My Sweet Precious Literary Baby of Wonder, Oh How You Shine like a Supernova!

BPFull CoverI began writing what would become Broken Parts almost seven years ago. It started as a depressed rant, which I then attributed to a fictional character, and an entire story began to unfold. I had no idea what I was even writing at first, but I ran with it. The characters felt right, the story became deeply cathartic, and before I knew it, I had a completed novel.

Then when I finished, the characters were still so vivid in my mind and full of more plot, that I ended up writing a second novel. Then came short stories, a third novel, a novella, and outlines for many more associated projects all in the works.

I’ve been fortunate to receive a considerable amount of encouragement along the way from a great number of writer and editor friends, as well as beta readers. Across the board, people seem to be in love with these characters. If I had a nickel for every time I heard “Why isn’t this published yet?” I wouldn’t even need to sell any copies to make money on the whole thing. (Seriously, people, where are those nickels?)

This story is my literary baby. My precious bundle of wonderment and glowing love. I want to hold it to my chest and never, ever let it go.

Finally this August Broken Parts will be released to the masses, and I couldn’t be more vomitously ill with excitement!

READ IT IF YOU DARE.

You can preorder the novel in ebook or print format from most major online retailers, or through the Blue Skirt Productions website for just $15.99 (free US shipping). And if you haven’t read it already, you can nab the prequel novella Blood Gravity that was released last September at a discount from the Blue Skirt site when you preorder Broken Parts, getting both books for $19.99. (Note that the novel was written so that it can stand alone. The novella is simply a short side story giving a glimpse into the history of the characters.)

I’ve also got a website I’m working on for this story world. Not much there yet, but I’m hoping to add more over time. Check it out at jakeandben.com if you feel so inclined. And stay tuned—there will be an illustrated journal coming out in November, the second full novel in February, and hopefully another new item from this series every three months for the next two years. (There’s a lot of content in this here reservoir.)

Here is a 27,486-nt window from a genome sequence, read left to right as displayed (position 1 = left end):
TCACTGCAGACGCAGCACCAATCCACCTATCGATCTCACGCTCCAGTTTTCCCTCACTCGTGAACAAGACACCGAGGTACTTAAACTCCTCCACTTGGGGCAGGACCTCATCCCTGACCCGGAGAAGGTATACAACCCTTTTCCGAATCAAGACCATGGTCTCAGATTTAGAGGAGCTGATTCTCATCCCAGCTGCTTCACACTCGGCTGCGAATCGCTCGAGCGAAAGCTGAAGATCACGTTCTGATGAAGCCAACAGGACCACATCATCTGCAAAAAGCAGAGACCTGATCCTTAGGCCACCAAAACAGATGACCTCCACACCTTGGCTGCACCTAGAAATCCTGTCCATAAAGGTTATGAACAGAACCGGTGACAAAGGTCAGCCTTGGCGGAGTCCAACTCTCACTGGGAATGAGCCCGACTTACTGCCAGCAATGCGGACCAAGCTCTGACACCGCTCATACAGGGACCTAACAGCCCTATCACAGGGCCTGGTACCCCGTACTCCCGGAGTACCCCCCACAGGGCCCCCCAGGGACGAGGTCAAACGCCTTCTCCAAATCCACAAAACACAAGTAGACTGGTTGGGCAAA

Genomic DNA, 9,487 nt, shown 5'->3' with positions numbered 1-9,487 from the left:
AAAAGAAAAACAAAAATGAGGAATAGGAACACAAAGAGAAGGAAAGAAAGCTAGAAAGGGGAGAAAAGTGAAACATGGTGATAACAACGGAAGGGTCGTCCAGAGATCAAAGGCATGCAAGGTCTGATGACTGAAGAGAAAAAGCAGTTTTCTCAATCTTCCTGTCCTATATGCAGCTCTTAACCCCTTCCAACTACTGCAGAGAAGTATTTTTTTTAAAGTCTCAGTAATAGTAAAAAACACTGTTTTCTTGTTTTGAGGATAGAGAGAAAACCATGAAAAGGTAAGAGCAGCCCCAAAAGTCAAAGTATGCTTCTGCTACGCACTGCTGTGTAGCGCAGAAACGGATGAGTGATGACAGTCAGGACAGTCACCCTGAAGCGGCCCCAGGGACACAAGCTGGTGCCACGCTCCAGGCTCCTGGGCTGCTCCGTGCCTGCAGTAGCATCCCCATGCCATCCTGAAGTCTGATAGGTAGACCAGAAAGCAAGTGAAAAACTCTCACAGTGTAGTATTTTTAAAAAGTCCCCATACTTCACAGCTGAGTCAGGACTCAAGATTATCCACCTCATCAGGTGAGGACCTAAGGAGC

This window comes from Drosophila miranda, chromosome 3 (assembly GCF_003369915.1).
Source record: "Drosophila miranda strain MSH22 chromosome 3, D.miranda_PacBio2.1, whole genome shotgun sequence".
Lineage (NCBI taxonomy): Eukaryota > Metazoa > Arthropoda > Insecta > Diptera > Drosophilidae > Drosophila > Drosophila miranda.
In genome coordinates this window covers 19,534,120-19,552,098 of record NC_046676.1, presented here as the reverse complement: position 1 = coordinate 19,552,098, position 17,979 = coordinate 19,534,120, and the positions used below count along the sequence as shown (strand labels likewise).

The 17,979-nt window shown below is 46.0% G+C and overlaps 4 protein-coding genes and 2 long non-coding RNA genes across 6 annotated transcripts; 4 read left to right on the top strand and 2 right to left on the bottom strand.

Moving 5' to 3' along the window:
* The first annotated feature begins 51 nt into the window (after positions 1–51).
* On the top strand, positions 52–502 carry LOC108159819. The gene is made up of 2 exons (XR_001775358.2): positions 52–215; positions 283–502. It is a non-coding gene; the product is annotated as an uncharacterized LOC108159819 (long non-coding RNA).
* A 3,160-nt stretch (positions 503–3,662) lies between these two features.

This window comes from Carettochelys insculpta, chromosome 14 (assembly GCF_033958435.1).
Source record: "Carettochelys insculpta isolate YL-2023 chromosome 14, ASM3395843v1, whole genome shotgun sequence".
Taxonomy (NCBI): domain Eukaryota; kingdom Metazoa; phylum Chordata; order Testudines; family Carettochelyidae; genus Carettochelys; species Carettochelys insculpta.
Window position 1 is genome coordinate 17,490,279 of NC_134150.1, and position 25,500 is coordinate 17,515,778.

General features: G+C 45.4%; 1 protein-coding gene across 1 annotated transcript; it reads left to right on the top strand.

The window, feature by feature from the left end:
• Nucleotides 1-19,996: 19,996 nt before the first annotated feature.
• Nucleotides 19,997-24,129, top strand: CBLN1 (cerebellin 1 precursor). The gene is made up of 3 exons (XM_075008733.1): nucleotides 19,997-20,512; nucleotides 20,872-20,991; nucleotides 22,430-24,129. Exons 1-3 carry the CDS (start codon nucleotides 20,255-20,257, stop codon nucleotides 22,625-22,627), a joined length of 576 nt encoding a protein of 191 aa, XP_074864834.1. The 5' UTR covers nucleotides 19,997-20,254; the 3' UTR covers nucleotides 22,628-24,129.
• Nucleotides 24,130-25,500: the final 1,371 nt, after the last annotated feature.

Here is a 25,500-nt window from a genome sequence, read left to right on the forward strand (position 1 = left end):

If and when you encounter or acquire this book and engage in the activity of reading it, I’d love to hear what you think. Send me a message. Leave a review on Goodreads. Tell your friends. Spread the love. Hug a stranger. Etc.

Oh, and COME TO THE TABOO TEN MINUTE PLAY FESTIVAL in Portland and see my play “Brothers” which was based on the novel, alongside nine other brilliant productions at the Clinton Street Theater at 7:00pm on August 7th, 8th, and 9th. I will probably be hauling copies of this book with me wherever I go, so if you find me there or anywhere else, just ask. Maybe I’ll give you a free ARC. Maybe I’ll give you my firstborn child.

Microfiction Monday: Mother

Since I failed to post a microfiction piece last week, this week’s story is twice the normal length, coming in at just under 200 words.

Mother

A woman visits her daughter’s kindergarten class and speaks to a boy, telling him she’s his biological mother. After school, she drives both her daughter and the boy home.

“How can we both be your kids if we’re in the same grade?” the boy asks.

“You’re twins,” the woman says. “But I had to give you up when you were five months old.”

The woman plays an audio recording as they drive. The recording tells of a woman driving two kids when her car crashes and one of the kids dies. The boy realizes this is about to happen, but there is nothing he can do. They get in a wreck and the girl dies.

The woman takes the boy to a secluded house. She makes him pretend to be five months old, which involves wearing diapers, being dressed like a baby, and punishment if he doesn’t fulfill the role. But she lets him grow up quickly, and after a few short months, she says, “You’re ready for kindergarten. Soon you’ll meet your sister there.”

The woman visits her son’s kindergarten class and speaks to a girl, telling her she’s her biological mother.

Sister Princesses

Borrowing on an idea from my cousin’s blog (click here), I’m posting a story narrated by my three-year-old. This was actually composed a few weeks ago when she tagged along, as she often does, to the grade school writing group I lead on Wednesdays. It is filled with adventure, wild animals, and cannibalism. Without further ado:

Sister Princesses
By Alice Jane Towell

That princess had magical pink powers. She built her rainbow castle. She is building and she said, “Enough!”

She iced her and mixed her up to ice.

Ajenna is the princess. She abominated her sister and she made a snow castle. Ice blasted until she covered the kingdom. She locked the door and closed it. And she will never come back again.

She—her name is a different girl. She was pink and blue princess. Her name was Rainbow. And she found a boy that was pink and silver and icy and he was definitely still silver. And she spelled letters with magical powers including her own lizard.

And that was a girl lizard. And she found a girl zebra. Rainbow found a girl zebra. It was Elsa because she’s from Frozen. And Anna was her sister. And it changed her. And that princess was not a rainbow princess anymore. She was Elsa the ice princess.

And Elsa bominated her sister and iced her all up and mixed her into chocolate ice that she could eat. Because she ate Elsa because she turned into chocolate and she will see her sister never again.

The end.